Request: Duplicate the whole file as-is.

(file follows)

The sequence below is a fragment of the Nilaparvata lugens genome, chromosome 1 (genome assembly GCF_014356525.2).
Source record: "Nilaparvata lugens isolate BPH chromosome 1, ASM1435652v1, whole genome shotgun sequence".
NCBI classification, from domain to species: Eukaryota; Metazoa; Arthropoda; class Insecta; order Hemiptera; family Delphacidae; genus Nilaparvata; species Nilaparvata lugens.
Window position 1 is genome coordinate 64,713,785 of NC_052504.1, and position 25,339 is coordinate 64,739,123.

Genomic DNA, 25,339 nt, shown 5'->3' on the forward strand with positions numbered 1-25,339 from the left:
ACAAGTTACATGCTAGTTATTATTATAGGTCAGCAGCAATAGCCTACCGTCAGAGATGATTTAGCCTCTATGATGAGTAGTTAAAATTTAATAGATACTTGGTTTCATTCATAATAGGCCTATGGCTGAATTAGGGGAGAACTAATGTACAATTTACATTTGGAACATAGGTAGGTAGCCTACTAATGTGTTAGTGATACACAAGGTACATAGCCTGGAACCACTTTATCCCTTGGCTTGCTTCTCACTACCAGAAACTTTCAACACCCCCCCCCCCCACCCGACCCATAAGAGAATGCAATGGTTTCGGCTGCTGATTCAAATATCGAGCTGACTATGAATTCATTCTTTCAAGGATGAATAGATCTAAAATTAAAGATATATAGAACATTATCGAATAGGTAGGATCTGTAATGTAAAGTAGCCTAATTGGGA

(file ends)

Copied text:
The sequence below is a fragment of the Nilaparvata lugens genome, chromosome 1 (genome assembly GCF_014356525.2).
Source record: "Nilaparvata lugens isolate BPH chromosome 1, ASM1435652v1, whole genome shotgun sequence".
NCBI classification, from domain to species: Eukaryota; Metazoa; Arthropoda; class Insecta; order Hemiptera; family Delphacidae; genus Nilaparvata; species Nilaparvata lugens.
Window position 1 is genome coordinate 64,713,785 of NC_052504.1, and position 25,339 is coordinate 64,739,123.

Genomic DNA, 25,339 nt, shown 5'->3' on the forward strand with positions numbered 1-25,339 from the left:
ACAAGTTACATGCTAGTTATTATTATAGGTCAGCAGCAATAGCCTACCGTCAGAGATGATTTAGCCTCTATGATGAGTAGTTAAAATTTAATAGATACTTGGTTTCATTCATAATAGGCCTATGGCTGAATTAGGGGAGAACTAATGTACAATTTACATTTGGAACATAGGTAGGTAGCCTACTAATGTGTTAGTGATACACAAGGTACATAGCCTGGAACCACTTTATCCCTTGGCTTGCTTCTCACTACCAGAAACTTTCAACACCCCCCCCCCCCACCCGACCCATAAGAGAATGCAATGGTTTCGGCTGCTGATTCAAATATCGAGCTGACTATGAATTCATTCTTTCAAGGATGAATAGATCTAAAATTAAAGATATATAGAACATTATCGAATAGGTAGGATCTGTAATGTAAAGTAGCCTAATTGGGA